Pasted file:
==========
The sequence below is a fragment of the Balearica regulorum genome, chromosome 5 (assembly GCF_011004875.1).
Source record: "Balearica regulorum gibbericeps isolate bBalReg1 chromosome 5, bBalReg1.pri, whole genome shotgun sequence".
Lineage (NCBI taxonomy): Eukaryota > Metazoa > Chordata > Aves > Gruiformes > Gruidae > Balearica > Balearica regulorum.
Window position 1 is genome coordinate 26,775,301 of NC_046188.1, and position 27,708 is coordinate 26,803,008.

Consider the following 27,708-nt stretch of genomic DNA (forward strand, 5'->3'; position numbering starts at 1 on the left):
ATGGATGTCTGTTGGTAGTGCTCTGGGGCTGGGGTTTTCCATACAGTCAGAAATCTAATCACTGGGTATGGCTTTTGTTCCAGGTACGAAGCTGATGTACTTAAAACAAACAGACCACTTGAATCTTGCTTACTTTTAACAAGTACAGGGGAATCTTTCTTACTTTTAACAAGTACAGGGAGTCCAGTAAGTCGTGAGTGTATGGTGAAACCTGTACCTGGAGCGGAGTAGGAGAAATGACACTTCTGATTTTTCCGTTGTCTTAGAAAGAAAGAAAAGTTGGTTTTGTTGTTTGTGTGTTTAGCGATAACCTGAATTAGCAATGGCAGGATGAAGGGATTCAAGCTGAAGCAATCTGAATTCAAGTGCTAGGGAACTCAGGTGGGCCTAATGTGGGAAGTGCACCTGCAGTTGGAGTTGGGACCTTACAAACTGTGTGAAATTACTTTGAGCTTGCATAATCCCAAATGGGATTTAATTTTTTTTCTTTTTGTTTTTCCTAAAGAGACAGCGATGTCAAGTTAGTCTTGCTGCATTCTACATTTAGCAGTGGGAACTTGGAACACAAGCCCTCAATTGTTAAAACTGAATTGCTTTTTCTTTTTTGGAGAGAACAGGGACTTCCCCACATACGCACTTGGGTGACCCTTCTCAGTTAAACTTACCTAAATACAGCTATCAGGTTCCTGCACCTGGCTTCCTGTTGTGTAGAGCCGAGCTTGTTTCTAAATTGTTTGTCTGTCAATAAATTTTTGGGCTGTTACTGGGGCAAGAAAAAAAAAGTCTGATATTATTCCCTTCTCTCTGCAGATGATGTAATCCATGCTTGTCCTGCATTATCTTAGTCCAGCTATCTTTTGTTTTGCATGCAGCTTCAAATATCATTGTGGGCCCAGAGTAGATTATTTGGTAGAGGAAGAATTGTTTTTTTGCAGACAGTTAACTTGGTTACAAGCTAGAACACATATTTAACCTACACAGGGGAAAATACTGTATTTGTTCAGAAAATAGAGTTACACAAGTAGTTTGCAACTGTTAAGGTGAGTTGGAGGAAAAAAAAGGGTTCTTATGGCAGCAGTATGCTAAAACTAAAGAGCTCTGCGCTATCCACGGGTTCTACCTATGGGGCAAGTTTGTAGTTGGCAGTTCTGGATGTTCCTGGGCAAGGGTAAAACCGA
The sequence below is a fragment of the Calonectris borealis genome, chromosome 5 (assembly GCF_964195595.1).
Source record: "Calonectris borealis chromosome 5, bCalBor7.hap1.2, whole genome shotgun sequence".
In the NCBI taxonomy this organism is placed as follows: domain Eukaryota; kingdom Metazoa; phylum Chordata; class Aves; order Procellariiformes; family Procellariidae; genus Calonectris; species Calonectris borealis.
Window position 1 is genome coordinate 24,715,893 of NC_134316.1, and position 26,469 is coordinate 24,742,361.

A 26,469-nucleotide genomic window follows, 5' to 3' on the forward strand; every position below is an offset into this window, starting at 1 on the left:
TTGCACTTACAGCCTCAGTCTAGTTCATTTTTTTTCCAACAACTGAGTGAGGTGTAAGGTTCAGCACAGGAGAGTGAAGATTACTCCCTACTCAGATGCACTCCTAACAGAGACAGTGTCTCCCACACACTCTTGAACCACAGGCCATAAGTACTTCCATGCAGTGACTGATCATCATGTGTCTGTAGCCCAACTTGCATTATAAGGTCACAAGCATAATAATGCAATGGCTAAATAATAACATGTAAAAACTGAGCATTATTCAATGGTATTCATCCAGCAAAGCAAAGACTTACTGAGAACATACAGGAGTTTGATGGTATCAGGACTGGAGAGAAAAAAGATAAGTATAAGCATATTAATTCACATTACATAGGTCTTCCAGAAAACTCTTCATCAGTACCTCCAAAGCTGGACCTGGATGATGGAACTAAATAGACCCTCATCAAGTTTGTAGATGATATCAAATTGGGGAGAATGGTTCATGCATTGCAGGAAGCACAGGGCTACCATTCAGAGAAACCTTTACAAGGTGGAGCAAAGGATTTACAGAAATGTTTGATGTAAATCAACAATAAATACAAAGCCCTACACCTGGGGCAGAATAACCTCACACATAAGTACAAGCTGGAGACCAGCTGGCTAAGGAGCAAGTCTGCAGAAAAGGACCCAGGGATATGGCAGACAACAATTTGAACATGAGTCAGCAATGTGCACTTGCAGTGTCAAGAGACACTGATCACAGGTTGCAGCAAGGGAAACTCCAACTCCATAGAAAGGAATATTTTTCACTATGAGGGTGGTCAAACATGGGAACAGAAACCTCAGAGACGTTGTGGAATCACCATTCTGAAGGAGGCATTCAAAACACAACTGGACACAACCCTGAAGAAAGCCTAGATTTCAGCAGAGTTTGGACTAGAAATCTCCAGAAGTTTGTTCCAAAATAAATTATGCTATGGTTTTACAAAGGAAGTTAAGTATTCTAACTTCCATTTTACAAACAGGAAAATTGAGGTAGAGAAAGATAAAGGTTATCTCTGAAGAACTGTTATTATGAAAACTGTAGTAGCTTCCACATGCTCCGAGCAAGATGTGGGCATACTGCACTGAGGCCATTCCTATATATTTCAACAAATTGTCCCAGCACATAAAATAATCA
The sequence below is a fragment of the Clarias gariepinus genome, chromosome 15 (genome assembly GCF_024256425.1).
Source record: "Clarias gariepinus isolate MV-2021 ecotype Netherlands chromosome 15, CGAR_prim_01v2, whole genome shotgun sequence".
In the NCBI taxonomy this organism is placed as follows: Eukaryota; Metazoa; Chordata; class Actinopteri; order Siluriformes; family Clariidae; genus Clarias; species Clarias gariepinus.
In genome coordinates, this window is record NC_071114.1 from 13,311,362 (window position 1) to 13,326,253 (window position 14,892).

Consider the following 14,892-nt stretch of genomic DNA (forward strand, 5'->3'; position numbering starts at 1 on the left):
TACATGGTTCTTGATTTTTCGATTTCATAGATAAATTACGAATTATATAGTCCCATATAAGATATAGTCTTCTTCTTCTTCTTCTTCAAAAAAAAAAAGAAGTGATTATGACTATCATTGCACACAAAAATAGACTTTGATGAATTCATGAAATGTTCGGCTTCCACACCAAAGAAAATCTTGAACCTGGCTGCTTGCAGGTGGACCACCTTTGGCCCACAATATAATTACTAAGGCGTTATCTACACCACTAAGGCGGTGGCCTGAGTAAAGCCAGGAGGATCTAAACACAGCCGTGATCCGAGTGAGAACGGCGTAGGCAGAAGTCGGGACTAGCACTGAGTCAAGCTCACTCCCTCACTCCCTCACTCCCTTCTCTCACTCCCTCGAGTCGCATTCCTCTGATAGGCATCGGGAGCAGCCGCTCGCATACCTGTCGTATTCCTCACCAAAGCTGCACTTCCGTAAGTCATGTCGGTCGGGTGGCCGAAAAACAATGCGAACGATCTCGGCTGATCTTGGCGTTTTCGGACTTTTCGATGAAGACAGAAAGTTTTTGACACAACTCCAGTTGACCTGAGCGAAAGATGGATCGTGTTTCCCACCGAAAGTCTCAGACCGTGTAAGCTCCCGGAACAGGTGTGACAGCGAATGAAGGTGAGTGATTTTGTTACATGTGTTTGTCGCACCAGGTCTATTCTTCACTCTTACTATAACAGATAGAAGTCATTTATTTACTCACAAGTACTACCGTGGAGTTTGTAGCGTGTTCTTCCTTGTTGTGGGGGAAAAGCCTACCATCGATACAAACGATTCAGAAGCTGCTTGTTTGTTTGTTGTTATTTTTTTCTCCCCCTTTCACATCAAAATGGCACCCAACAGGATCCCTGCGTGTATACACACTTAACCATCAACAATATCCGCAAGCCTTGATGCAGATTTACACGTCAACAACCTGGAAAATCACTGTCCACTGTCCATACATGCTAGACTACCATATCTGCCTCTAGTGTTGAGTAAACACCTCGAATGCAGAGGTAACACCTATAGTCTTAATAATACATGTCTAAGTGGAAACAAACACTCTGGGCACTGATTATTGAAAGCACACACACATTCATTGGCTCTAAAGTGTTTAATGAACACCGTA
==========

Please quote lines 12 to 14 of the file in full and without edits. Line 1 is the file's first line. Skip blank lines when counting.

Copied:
TTGCACTTACAGCCTCAGTCTAGTTCATTTTTTTTCCAACAACTGAGTGAGGTGTAAGGTTCAGCACAGGAGAGTGAAGATTACTCCCTACTCAGATGCACTCCTAACAGAGACAGTGTCTCCCACACACTCTTGAACCACAGGCCATAAGTACTTCCATGCAGTGACTGATCATCATGTGTCTGTAGCCCAACTTGCATTATAAGGTCACAAGCATAATAATGCAATGGCTAAATAATAACATGTAAAAACTGAGCATTATTCAATGGTATTCATCCAGCAAAGCAAAGACTTACTGAGAACATACAGGAGTTTGATGGTATCAGGACTGGAGAGAAAAAAGATAAGTATAAGCATATTAATTCACATTACATAGGTCTTCCAGAAAACTCTTCATCAGTACCTCCAAAGCTGGACCTGGATGATGGAACTAAATAGACCCTCATCAAGTTTGTAGATGATATCAAATTGGGGAGAATGGTTCATGCATTGCAGGAAGCACAGGGCTACCATTCAGAGAAACCTTTACAAGGTGGAGCAAAGGATTTACAGAAATGTTTGATGTAAATCAACAATAAATACAAAGCCCTACACCTGGGGCAGAATAACCTCACACATAAGTACAAGCTGGAGACCAGCTGGCTAAGGAGCAAGTCTGCAGAAAAGGACCCAGGGATATGGCAGACAACAATTTGAACATGAGTCAGCAATGTGCACTTGCAGTGTCAAGAGACACTGATCACAGGTTGCAGCAAGGGAAACTCCAACTCCATAGAAAGGAATATTTTTCACTATGAGGGTGGTCAAACATGGGAACAGAAACCTCAGAGACGTTGTGGAATCACCATTCTGAAGGAGGCATTCAAAACACAACTGGACACAACCCTGAAGAAAGCCTAGATTTCAGCAGAGTTTGGACTAGAAATCTCCAGAAGTTTGTTCCAAAATAAATTATGCTATGGTTTTACAAAGGAAGTTAAGTATTCTAACTTCCATTTTACAAACAGGAAAATTGAGGTAGAGAAAGATAAAGGTTATCTCTGAAGAACTGTTATTATGAAAACTGTAGTAGCTTCCACATGCTCCGAGCAAGATGTGGGCATACTGCACTGAGGCCATTCCTATATATTTCAACAAATTGTCCCAGCACATAAAATAATCA
The sequence below is a fragment of the Clarias gariepinus genome, chromosome 15 (genome assembly GCF_024256425.1).
Source record: "Clarias gariepinus isolate MV-2021 ecotype Netherlands chromosome 15, CGAR_prim_01v2, whole genome shotgun sequence".